aneta_bielska [:blog]

CORS: a way to deal with external API
#cors #same-origin-policy

While working on my application I decided to make some serious changes. One of them is splitting backend and frontend.

Splitting frontend and backend give us couple of advantages:

I picked only three I find the most important. In this post I am going to write about a way of manipulating and getting data from external api.

A thing that is on the way is same origin policy.

The same-origin policy restricts how a document or script loaded from one origin can interact with a resource from another origin. It is a critical security mechanism for isolating potentially malicious documents.

Check those examples:

Compared URL
(http://www.example.com/dir/page.html)
Outcome Reason
http://www.example.com/dir/page2.html Success Same protocol, host and port
http://www.example.com/dir2/other.html Success Same protocol, host and port
http://username:password@www.example.com/dir2/other.html Success Same protocol, host and port
http://www.example.com:81/dir/other.html Failure Same protocol and host but different port
https://www.example.com/dir/other.html Failure Different protocol
http://en.example.com/dir/other.html Failure Different host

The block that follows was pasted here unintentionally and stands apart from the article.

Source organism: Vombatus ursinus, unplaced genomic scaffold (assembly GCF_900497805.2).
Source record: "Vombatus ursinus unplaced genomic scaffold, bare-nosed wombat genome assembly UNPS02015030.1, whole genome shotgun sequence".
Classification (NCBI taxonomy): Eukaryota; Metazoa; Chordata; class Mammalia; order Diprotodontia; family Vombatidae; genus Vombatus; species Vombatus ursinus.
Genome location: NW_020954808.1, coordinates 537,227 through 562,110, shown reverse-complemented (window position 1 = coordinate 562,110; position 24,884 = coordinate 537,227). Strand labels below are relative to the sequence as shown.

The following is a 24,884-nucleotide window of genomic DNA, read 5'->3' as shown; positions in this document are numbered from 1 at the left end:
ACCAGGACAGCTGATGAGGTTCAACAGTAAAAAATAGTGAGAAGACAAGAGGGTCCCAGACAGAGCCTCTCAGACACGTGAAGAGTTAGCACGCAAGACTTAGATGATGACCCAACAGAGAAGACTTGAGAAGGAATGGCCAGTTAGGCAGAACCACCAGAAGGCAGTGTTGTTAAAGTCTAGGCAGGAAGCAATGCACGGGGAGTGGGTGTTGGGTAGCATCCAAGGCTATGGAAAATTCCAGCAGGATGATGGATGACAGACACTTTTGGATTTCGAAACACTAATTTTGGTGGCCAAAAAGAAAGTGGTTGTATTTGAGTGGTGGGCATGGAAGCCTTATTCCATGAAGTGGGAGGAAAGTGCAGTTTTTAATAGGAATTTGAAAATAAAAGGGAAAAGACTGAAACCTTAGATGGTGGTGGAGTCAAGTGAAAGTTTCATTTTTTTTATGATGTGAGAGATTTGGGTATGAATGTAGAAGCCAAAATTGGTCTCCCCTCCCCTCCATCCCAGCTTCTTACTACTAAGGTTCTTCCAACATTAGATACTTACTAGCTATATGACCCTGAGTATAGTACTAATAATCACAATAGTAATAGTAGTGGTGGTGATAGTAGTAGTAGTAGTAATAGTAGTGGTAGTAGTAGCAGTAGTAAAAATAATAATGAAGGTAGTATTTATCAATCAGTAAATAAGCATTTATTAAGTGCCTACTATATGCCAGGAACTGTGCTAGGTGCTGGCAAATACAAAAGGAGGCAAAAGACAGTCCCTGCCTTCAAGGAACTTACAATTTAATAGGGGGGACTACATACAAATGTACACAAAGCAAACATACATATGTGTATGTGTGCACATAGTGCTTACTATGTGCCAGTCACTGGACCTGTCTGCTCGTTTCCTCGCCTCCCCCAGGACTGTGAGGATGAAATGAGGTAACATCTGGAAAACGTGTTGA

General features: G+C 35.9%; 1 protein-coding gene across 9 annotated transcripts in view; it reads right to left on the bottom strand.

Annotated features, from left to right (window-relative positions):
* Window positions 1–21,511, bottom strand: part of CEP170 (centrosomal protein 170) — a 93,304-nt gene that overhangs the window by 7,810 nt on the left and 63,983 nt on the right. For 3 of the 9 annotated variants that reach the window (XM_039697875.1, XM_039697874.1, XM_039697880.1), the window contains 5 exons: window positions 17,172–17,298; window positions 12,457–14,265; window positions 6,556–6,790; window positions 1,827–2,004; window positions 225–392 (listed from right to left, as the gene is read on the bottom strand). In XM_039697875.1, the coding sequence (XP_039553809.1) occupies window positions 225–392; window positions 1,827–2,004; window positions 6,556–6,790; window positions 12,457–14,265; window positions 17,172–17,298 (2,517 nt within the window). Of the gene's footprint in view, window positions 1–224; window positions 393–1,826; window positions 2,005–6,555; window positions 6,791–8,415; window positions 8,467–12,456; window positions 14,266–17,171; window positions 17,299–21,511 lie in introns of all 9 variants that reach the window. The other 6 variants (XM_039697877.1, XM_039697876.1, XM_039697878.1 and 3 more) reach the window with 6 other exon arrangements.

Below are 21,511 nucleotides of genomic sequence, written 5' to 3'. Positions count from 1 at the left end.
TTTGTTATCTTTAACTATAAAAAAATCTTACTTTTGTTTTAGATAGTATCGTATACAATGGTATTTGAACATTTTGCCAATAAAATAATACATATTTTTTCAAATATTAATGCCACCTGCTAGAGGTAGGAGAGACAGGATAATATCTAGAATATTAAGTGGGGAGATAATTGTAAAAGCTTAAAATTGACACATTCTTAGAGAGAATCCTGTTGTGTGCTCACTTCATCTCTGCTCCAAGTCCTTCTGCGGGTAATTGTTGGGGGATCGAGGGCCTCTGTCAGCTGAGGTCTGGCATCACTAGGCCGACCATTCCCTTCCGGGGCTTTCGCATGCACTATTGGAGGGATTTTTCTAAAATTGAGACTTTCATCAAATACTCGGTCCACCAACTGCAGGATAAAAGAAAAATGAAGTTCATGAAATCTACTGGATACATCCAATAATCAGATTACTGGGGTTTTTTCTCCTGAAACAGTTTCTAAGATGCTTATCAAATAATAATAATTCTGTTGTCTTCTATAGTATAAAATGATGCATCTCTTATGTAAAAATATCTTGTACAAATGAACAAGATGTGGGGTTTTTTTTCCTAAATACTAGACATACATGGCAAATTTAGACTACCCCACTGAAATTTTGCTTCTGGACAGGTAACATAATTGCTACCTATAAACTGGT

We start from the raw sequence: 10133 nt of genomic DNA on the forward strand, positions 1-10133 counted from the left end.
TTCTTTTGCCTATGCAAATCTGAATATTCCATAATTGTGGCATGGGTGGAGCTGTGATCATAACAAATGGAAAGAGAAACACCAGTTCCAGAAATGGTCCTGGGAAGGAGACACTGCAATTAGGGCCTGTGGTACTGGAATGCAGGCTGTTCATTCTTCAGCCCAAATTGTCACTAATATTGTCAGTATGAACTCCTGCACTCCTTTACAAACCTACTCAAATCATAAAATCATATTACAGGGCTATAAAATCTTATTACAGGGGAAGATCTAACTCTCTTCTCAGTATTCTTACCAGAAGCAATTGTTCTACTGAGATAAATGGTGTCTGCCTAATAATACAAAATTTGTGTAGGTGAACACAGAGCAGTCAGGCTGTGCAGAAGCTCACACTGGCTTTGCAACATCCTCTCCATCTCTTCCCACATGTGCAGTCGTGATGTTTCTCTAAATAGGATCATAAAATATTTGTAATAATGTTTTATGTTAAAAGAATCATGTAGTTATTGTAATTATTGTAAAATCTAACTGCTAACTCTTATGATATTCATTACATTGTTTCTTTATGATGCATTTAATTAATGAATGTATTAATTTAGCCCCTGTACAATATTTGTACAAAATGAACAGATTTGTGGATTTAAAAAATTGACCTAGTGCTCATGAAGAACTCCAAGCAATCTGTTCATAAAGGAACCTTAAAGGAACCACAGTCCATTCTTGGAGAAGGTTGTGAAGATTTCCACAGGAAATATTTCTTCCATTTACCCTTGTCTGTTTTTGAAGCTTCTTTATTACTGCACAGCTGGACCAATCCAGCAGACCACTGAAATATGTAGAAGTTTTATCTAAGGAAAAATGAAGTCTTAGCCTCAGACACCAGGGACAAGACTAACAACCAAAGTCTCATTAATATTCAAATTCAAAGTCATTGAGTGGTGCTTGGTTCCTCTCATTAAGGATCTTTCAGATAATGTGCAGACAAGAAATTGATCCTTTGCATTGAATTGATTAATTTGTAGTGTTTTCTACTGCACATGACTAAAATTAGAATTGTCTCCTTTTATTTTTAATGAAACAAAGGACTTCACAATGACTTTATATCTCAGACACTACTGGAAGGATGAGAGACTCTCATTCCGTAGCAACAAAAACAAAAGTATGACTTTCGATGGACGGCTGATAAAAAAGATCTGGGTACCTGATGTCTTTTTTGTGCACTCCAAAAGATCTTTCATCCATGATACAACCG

http://example.com/dir/other.html Failure Different host (exact match required)
http://v2.www.example.com/dir/other.html Failure Different host (exact match required)
http://www.example.com:80/dir/other.html Depends Port explicit. Depends on implementation in browser.

The solution: CORS

Cross-origin resource sharing (CORS) is a mechanism that allows restricted resources (e.g. fonts) on a web page to be requested from another domain outside the domain from which the resource originated.

Allows server to specify who/what can access endpint directly, under what condition and what headers will be returned. Cors allows to use plain JSON, ALL HTTP Verbs: GET, POST, PUT etc. It requires configuration on api server side.

On client side:

$.ajax({
  dataType: "json",
  ...
});

Most work is done between browser and server, via http headers.

Browser passes origin header to server. origin: www.example.com. Server responds (header) saying what is allowed: Access-Control-Allow-Origin: www.example.com, then: direct http GET/POST…(as allowed by Access headers).

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